As my eyes glazed over their wares displayed in the window, I told Ann that we HAD to go in there. Right now. NOW, I tells you.

See, I have this strange affinity toward all things Japan, whether it’s J-Pop, their culture, or just cars. I wouldn’t consider it an unhealthy obsession as much as I would a curiosity; it’s simply a glimpse into a place I’ve never been would love to visit sometime.

But above all, I can’t get enough of Japanese craps, as in items one would find in a place like Daiso. And if I ever won the [insert jackpot game of your choice], I would go to a place like Daiso and buy one of everything whether I needed it or not. Then I would book the next flight to Japan and either go nuts buying more Japanese craps or end up not coming back and taking up residence in a capsule hotel where…I wouldn’t have room for all of my craps.

Okay, maybe it is a bit unhealthy. But hear me out before you judge. Take a look at some of the assorted craps I found in Daiso and why me going to Japan would be a dangerous, dangerous proposition.

First, upon entering the Daiso, I discovered that J-Pop was being piped into the place and could be heard all over the store. My shopping experience was already at a 5-star level. As I made my way through the store I started to notice why I love crazy Japanese craps.

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Here we have a pair of training chopsticks with some kind of animal face on the top. Hey, whatever gets a kid to learn how to use them is fine with me. But look at the packaging! Aside from “Training Chopsticks” there’s no other English on it and that’s what I find so intriguing. Sure, I would know what they were if not for the English but still, the packaging on all Japanese items is insanely pristine and damn near perfection.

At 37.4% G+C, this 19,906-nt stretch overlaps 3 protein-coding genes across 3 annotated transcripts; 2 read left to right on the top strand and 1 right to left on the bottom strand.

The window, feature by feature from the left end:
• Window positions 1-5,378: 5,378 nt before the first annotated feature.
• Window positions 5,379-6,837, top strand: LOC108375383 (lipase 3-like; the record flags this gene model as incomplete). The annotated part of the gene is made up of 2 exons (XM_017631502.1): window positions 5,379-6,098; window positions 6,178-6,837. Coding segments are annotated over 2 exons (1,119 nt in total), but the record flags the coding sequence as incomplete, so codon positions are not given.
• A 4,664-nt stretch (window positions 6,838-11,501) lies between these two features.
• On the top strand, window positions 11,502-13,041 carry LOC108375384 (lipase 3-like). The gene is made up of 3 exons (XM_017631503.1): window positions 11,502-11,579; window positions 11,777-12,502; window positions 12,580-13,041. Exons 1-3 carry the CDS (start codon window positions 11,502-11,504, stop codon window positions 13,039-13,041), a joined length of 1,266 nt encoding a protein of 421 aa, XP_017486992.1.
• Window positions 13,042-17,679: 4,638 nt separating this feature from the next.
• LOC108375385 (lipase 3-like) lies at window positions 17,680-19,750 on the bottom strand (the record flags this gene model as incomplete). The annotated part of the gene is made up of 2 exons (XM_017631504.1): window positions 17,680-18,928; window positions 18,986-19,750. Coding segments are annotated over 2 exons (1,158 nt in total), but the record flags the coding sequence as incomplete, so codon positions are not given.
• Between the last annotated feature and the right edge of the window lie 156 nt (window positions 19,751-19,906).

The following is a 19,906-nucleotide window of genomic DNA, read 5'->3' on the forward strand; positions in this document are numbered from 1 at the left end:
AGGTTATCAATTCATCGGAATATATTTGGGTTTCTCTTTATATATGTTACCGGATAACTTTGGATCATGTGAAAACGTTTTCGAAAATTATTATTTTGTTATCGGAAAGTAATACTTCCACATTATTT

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And what do we have here? Oh, nothing but some kitchen sponges SHAPED LIKE CAKE SLICES! Note the precautionary “Do not eat” on the bottom right of each sponge-cake.

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Enjoy the softness! Aside from the “WTF?” factor, here’s another reason I love Japanese products: Engrish, which is Japanese translated into English that produces humorous results. What you see above isn’t the best example of it but still, it’s pretty funny to read on the pack of…grape candy.

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Now this here is some great Engrish. Historically, kings have worn crowns and as such, were…well, kings. Maybe he was Super King.

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These happy little guys will make sure your mundane task of sweeping up that pile of spilled Yan Yans will be a joyous event!

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I almost slapped this on my face and started singing Music of the Night.

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The “frip-top” made me laugh so hard that I had to buy this. It is now my daily container for the snacks I take along with me to work.

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Aside from the chuckles I was getting, I did buy stuff that wasn’t amusing and too cool to not pass up. I ended up grabbing two of these really bitchin’ battery-powered, color-changing LED stars which we used as décor that night for the Supermoon viewing from our front yard. I love goofing around with artificial lighting and taking pictures with my phone. The results are always interesting.

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But I’ve saved the best for last. While walking down the aisle that had party goods, Ann pointed this out and almost fell on the ground laughing.

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This place has everything, even inflatable boobs that, according the package, are “Sopresa Bomba Sexy”! Well, maybe not on a guy with a necktie around his head or any guy in general but you get the idea. I think.

But sadly, as strange as this item was, it has NOTHING on the next one which is still leaving me, for the lack of a better term, curious.

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You know, there are some terms I never thought I’d search for in my life. But after seeing this item, I had to go to Google and search for “inflatable swan penis” to find out exactly how this thing worked and what it did because the instructions on the top of the box didn’t really help me.